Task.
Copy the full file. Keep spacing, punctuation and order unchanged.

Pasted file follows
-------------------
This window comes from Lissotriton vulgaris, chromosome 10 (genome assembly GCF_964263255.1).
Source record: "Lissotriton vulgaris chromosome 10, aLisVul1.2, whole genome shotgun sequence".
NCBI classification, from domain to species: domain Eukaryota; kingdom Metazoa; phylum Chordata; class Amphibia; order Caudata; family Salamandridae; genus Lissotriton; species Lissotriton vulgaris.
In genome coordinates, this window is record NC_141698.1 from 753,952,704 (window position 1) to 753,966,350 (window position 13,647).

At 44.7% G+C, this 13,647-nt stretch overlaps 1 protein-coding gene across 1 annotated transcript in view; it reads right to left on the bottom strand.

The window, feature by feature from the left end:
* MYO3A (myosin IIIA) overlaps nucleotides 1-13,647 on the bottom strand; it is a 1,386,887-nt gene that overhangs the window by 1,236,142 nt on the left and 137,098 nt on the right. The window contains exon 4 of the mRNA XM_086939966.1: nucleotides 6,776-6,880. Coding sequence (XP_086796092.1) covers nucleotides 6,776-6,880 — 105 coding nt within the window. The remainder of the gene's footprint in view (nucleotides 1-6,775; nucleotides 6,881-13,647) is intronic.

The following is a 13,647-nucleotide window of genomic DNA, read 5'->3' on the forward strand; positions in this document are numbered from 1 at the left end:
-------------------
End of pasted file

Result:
This window comes from Lissotriton vulgaris, chromosome 10 (genome assembly GCF_964263255.1).
Source record: "Lissotriton vulgaris chromosome 10, aLisVul1.2, whole genome shotgun sequence".
NCBI classification, from domain to species: domain Eukaryota; kingdom Metazoa; phylum Chordata; class Amphibia; order Caudata; family Salamandridae; genus Lissotriton; species Lissotriton vulgaris.
In genome coordinates, this window is record NC_141698.1 from 753,952,704 (window position 1) to 753,966,350 (window position 13,647).

At 44.7% G+C, this 13,647-nt stretch overlaps 1 protein-coding gene across 1 annotated transcript in view; it reads right to left on the bottom strand.

The window, feature by feature from the left end:
* MYO3A (myosin IIIA) overlaps nucleotides 1-13,647 on the bottom strand; it is a 1,386,887-nt gene that overhangs the window by 1,236,142 nt on the left and 137,098 nt on the right. The window contains exon 4 of the mRNA XM_086939966.1: nucleotides 6,776-6,880. Coding sequence (XP_086796092.1) covers nucleotides 6,776-6,880 — 105 coding nt within the window. The remainder of the gene's footprint in view (nucleotides 1-6,775; nucleotides 6,881-13,647) is intronic.

The following is a 13,647-nucleotide window of genomic DNA, read 5'->3' on the forward strand; positions in this document are numbered from 1 at the left end: